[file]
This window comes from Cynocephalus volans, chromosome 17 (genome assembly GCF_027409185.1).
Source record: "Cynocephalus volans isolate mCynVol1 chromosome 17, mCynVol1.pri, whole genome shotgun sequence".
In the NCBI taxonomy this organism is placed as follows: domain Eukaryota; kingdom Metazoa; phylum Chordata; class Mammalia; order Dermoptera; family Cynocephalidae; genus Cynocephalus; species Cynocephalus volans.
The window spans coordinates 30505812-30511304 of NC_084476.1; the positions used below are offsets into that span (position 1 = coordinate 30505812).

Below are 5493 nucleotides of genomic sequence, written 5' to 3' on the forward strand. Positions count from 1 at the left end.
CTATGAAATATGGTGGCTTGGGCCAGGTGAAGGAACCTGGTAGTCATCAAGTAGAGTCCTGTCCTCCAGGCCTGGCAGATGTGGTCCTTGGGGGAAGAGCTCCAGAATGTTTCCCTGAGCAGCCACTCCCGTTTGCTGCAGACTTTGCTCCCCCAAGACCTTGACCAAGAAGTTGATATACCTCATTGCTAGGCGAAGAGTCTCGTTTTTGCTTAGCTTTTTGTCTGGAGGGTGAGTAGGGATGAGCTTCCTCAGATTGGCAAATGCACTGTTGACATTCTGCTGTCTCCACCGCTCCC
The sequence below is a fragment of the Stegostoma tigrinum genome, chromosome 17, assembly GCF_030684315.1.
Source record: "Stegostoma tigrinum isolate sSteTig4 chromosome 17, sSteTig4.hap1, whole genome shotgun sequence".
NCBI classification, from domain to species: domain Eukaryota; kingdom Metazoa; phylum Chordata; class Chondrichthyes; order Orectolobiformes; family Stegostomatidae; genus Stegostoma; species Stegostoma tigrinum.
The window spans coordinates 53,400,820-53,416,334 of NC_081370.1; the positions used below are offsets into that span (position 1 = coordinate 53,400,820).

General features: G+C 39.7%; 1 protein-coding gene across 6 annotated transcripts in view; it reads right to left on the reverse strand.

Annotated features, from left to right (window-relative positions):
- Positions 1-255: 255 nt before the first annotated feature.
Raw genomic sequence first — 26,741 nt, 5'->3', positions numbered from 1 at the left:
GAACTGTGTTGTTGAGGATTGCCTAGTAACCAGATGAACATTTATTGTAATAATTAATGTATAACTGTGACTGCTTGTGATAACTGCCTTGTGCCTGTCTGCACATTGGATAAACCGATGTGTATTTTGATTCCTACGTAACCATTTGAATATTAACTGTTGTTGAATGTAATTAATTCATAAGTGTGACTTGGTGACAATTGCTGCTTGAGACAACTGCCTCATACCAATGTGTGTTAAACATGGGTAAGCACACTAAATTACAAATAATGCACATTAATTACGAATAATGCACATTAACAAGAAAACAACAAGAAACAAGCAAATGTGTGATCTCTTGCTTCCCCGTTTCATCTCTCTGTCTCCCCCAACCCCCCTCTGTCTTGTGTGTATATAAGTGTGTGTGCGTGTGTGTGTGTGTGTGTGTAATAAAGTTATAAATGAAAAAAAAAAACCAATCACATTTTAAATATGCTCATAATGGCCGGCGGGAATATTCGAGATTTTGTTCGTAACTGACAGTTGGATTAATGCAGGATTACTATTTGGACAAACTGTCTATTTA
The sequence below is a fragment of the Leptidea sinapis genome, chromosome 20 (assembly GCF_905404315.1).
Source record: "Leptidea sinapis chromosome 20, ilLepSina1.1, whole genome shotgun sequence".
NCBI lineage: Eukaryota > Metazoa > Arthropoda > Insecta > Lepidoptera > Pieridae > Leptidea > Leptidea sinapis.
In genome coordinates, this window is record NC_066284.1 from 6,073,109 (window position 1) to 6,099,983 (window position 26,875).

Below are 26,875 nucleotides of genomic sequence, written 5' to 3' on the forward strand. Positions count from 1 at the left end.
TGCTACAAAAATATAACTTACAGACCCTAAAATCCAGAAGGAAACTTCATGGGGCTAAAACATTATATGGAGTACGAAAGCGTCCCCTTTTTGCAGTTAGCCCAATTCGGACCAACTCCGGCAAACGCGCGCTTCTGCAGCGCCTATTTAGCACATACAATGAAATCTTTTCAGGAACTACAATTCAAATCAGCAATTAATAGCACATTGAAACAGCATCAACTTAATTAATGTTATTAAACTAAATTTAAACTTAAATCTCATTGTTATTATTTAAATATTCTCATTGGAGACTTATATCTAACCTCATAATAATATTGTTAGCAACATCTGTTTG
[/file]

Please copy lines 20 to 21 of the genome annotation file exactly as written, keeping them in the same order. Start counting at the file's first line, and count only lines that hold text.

Below are 26,875 nucleotides of genomic sequence, written 5' to 3' on the forward strand. Positions count from 1 at the left end.
TGCTACAAAAATATAACTTACAGACCCTAAAATCCAGAAGGAAACTTCATGGGGCTAAAACATTATATGGAGTACGAAAGCGTCCCCTTTTTGCAGTTAGCCCAATTCGGACCAACTCCGGCAAACGCGCGCTTCTGCAGCGCCTATTTAGCACATACAATGAAATCTTTTCAGGAACTACAATTCAAATCAGCAATTAATAGCACATTGAAACAGCATCAACTTAATTAATGTTATTAAACTAAATTTAAACTTAAATCTCATTGTTATTATTTAAATATTCTCATTGGAGACTTATATCTAACCTCATAATAATATTGTTAGCAACATCTGTTTG